Tuesday, November 6, 2012

New corridors to connect Nepal with India, Bangladesh, Pakistan

The SAARC Regional Multimodal Transport Study has suggested upgradation of some four road networts to connect Nepal with India, Bangladesh and Pakistan to further connect the country with the region to boost the trade.
Among the suggested SAARC road corridors, corridor-2 connecting Kathmandu to Kolkata/Haldia via Birgunj, corridor-4 connecting Kathmandu to Mongla and Chittagong via Fulbari-Banglabandha, corridor-7 connecting Kathmandu to Karachi via Nepalgunj-New Delhi-Lahore, and corridor-10 connecting Kathmandu-Bhairahawa-Lucknow, will connect Nepal to other countries in South Asia.
Likewise, out of the five railway corridors, two railway corridors, one connecting Birgunj with Kolkata/Haldia, and the other connecting Birgunj with Mongla-Chittagong via Katihar-Rohanpur could provide connectivity for Nepali transit traffic.
Though, the SAARC Regional Multimodal Transport Study has suggested to develop 10 road corridors, five railway corridors, two inter-water transport corridor, 10 maritime gateways, and seven aviation gateways in the region to expedite trade within and out of the region, the non implementation of the study has hit Nepal's capacity to trade within and out of the region, he said, adding that the Almaty Programme of Action — that lobbys for LLDCs right to free transit — has, however, increased the call for promoting trade facilitation in the region.
"Lack of transit transport cooperation is a major bottleneck in regional economic integration in South Asia," said executive director at South Asia Watch on Trade, Economics and Environment (SAWTEE) Dr Ratnakar Adhikari addressing the 'National Consultation on Transit Transport Cooperation in South Asia' organised by the Association of Former Career Ambassadors of Nepal (AFCAN), and South Asia Centre for Policy Studies (SACEPS) here today.
“Although LLDCs like Nepal are the major losers, coastal countries too suffer a huge cost of non-cooperation," he said, adding that LLDCs suffer due to their dependence on transit-providing countries as it is a sticky issue despite its potential for facilitating intra-regional as well as extra-regional trade.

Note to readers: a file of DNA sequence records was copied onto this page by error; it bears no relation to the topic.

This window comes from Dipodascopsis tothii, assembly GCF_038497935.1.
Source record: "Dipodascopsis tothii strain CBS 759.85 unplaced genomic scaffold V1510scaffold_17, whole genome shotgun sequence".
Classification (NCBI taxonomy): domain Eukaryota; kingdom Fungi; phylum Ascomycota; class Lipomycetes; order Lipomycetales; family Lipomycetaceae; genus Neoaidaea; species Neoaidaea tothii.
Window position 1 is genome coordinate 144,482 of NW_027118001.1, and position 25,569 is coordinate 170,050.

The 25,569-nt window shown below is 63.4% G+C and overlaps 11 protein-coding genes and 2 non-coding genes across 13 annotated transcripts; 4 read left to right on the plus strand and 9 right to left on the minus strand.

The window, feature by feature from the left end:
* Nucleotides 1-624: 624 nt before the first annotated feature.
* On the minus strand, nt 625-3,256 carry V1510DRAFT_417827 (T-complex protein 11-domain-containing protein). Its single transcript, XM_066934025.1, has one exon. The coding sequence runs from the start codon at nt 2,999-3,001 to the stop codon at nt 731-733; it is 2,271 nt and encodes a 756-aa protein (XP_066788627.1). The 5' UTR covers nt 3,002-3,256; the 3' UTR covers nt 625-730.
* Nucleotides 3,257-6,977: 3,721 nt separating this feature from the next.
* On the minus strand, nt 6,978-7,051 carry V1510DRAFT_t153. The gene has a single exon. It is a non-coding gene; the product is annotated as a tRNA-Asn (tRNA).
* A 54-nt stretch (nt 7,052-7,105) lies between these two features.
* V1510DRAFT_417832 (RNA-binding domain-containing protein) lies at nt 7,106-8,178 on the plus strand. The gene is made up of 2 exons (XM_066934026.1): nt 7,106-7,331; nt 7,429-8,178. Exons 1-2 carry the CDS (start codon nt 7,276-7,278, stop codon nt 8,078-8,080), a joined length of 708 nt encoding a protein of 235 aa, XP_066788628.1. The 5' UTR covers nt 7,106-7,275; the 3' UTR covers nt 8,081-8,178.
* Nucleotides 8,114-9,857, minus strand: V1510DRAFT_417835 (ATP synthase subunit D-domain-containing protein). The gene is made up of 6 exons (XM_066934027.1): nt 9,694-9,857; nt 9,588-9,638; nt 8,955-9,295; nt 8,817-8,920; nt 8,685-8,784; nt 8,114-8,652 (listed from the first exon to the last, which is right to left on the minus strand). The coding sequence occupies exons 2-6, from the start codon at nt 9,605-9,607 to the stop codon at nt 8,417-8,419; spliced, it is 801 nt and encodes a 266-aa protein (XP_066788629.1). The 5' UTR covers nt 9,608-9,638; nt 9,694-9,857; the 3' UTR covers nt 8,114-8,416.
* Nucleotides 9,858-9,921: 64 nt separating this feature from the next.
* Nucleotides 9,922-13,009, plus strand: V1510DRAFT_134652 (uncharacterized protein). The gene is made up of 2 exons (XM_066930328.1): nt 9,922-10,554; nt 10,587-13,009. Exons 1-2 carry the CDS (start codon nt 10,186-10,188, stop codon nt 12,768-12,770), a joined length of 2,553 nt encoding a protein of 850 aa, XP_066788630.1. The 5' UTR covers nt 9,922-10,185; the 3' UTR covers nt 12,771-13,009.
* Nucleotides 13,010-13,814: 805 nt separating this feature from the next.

Syndrome of mistrust among the countries in the region, security-first mindset of governments, and apathy towards enhancing regional economic integration coupled with poor connectivity, have hurt coastal countries too, Adhikari added.
Empirical studies have revealed that a 10 per cent fall in transaction costs at borders in South Asia can increase a country's exports by around three per cent. Similarly, a 10 per cent fall in transportation costs will increase bilateral trade by 5.7 per cent, according to studies that have called for more connectivity in the region.
Successive SAARC summits have focused on regional integration to ensure the free flow of goods and people to increase trade and tourism in the region, said SAARC secretary general Ahmed Saleem.
Member countries of the South Asian Association for Regional Cooperation (SAARC) had agreed in principle to establish road and railway links with each other to bolster regional economic cooperation in December, 2009.
The experts also called for a change in the mindset that transit facility to landlocked least developed countries (LLDCs) is a one-way concession but will be a benefit to coastal countries too, and enhance corridor development concepts — suggested by various regional think tanks — besides concluding a regional transport agreement including international instruments.
"A World Bank study has revealed that a median landlocked country like Nepal experiences 42 per cent higher transport cost than a median coastal country," informed former commerce secretary Purushottam Ojha.

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